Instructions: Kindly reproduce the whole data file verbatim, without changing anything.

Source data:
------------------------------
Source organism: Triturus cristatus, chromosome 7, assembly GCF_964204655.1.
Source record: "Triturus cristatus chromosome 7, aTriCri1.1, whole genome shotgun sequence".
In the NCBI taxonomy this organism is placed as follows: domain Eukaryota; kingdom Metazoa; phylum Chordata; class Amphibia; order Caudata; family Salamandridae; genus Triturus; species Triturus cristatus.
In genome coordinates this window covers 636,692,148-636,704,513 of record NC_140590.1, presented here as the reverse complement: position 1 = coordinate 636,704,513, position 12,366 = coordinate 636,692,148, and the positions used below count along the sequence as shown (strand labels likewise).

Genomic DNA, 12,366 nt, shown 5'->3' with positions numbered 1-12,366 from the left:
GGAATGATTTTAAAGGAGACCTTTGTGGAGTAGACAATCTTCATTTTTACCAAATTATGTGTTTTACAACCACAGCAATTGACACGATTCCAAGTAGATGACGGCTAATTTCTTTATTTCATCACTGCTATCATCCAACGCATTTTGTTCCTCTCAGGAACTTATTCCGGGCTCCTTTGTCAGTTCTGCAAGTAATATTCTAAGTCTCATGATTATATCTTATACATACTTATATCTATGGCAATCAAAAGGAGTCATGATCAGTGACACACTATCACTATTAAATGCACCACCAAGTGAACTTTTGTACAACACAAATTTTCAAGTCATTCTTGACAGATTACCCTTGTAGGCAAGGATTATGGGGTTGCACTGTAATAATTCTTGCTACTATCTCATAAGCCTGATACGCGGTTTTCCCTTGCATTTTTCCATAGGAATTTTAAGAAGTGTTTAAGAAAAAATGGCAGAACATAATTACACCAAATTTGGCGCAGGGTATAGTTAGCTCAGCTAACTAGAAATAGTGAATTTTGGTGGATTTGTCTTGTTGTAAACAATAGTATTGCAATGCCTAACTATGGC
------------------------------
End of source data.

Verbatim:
Source organism: Triturus cristatus, chromosome 7, assembly GCF_964204655.1.
Source record: "Triturus cristatus chromosome 7, aTriCri1.1, whole genome shotgun sequence".
In the NCBI taxonomy this organism is placed as follows: domain Eukaryota; kingdom Metazoa; phylum Chordata; class Amphibia; order Caudata; family Salamandridae; genus Triturus; species Triturus cristatus.
In genome coordinates this window covers 636,692,148-636,704,513 of record NC_140590.1, presented here as the reverse complement: position 1 = coordinate 636,704,513, position 12,366 = coordinate 636,692,148, and the positions used below count along the sequence as shown (strand labels likewise).

Genomic DNA, 12,366 nt, shown 5'->3' with positions numbered 1-12,366 from the left:
GGAATGATTTTAAAGGAGACCTTTGTGGAGTAGACAATCTTCATTTTTACCAAATTATGTGTTTTACAACCACAGCAATTGACACGATTCCAAGTAGATGACGGCTAATTTCTTTATTTCATCACTGCTATCATCCAACGCATTTTGTTCCTCTCAGGAACTTATTCCGGGCTCCTTTGTCAGTTCTGCAAGTAATATTCTAAGTCTCATGATTATATCTTATACATACTTATATCTATGGCAATCAAAAGGAGTCATGATCAGTGACACACTATCACTATTAAATGCACCACCAAGTGAACTTTTGTACAACACAAATTTTCAAGTCATTCTTGACAGATTACCCTTGTAGGCAAGGATTATGGGGTTGCACTGTAATAATTCTTGCTACTATCTCATAAGCCTGATACGCGGTTTTCCCTTGCATTTTTCCATAGGAATTTTAAGAAGTGTTTAAGAAAAAATGGCAGAACATAATTACACCAAATTTGGCGCAGGGTATAGTTAGCTCAGCTAACTAGAAATAGTGAATTTTGGTGGATTTGTCTTGTTGTAAACAATAGTATTGCAATGCCTAACTATGGC